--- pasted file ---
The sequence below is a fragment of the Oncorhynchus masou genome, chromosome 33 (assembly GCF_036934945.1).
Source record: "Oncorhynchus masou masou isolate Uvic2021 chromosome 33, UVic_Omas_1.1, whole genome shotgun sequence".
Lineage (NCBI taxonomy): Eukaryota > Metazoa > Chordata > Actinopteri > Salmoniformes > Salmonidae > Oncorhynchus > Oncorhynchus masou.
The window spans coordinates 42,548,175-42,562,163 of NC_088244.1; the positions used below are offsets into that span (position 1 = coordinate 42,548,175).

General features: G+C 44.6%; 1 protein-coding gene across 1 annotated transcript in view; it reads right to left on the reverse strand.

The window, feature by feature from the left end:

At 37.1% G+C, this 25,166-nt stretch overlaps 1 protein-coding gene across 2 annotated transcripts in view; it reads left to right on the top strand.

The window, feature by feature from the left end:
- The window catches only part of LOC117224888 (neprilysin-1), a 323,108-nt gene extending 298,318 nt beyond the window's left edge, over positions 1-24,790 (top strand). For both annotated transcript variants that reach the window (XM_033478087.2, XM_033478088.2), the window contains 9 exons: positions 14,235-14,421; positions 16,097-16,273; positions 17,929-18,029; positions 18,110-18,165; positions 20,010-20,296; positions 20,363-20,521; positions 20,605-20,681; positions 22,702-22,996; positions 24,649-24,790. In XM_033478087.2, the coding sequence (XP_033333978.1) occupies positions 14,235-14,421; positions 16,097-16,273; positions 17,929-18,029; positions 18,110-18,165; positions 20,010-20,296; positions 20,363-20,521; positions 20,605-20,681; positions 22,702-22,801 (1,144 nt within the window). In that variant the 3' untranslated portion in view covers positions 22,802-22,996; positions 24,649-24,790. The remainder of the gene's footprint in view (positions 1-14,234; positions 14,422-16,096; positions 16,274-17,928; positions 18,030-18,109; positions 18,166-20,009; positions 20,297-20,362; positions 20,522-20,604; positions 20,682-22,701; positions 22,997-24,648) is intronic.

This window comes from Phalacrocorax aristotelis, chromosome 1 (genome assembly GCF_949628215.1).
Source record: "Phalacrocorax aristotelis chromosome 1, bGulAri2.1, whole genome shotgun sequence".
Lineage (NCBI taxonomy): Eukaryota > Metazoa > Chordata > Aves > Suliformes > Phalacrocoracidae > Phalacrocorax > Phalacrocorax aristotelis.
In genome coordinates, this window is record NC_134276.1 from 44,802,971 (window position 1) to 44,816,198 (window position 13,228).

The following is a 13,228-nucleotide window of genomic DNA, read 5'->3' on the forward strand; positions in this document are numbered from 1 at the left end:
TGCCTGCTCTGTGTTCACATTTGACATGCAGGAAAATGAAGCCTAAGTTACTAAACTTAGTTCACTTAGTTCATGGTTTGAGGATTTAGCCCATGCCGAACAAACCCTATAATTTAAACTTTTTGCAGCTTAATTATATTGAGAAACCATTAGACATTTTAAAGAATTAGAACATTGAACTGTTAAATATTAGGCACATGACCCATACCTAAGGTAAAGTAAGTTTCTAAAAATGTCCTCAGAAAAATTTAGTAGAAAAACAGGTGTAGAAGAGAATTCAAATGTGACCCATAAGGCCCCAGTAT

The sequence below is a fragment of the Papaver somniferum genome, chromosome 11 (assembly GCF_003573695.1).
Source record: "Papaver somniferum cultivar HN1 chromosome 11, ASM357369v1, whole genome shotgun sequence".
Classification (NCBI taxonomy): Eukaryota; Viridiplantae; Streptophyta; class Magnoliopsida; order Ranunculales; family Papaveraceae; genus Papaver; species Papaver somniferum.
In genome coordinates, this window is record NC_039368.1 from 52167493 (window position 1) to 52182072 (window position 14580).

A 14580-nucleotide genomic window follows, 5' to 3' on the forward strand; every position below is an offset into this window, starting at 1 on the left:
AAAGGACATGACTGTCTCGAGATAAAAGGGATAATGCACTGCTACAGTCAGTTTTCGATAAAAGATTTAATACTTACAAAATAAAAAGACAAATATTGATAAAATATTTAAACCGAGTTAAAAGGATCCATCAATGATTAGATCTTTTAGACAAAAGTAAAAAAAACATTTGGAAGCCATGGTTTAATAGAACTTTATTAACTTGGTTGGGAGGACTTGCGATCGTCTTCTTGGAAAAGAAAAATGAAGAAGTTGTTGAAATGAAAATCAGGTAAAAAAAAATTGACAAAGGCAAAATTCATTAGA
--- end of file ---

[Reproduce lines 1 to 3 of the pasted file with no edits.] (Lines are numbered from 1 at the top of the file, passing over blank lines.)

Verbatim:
The sequence below is a fragment of the Oncorhynchus masou genome, chromosome 33 (assembly GCF_036934945.1).
Source record: "Oncorhynchus masou masou isolate Uvic2021 chromosome 33, UVic_Omas_1.1, whole genome shotgun sequence".
Lineage (NCBI taxonomy): Eukaryota > Metazoa > Chordata > Actinopteri > Salmoniformes > Salmonidae > Oncorhynchus > Oncorhynchus masou.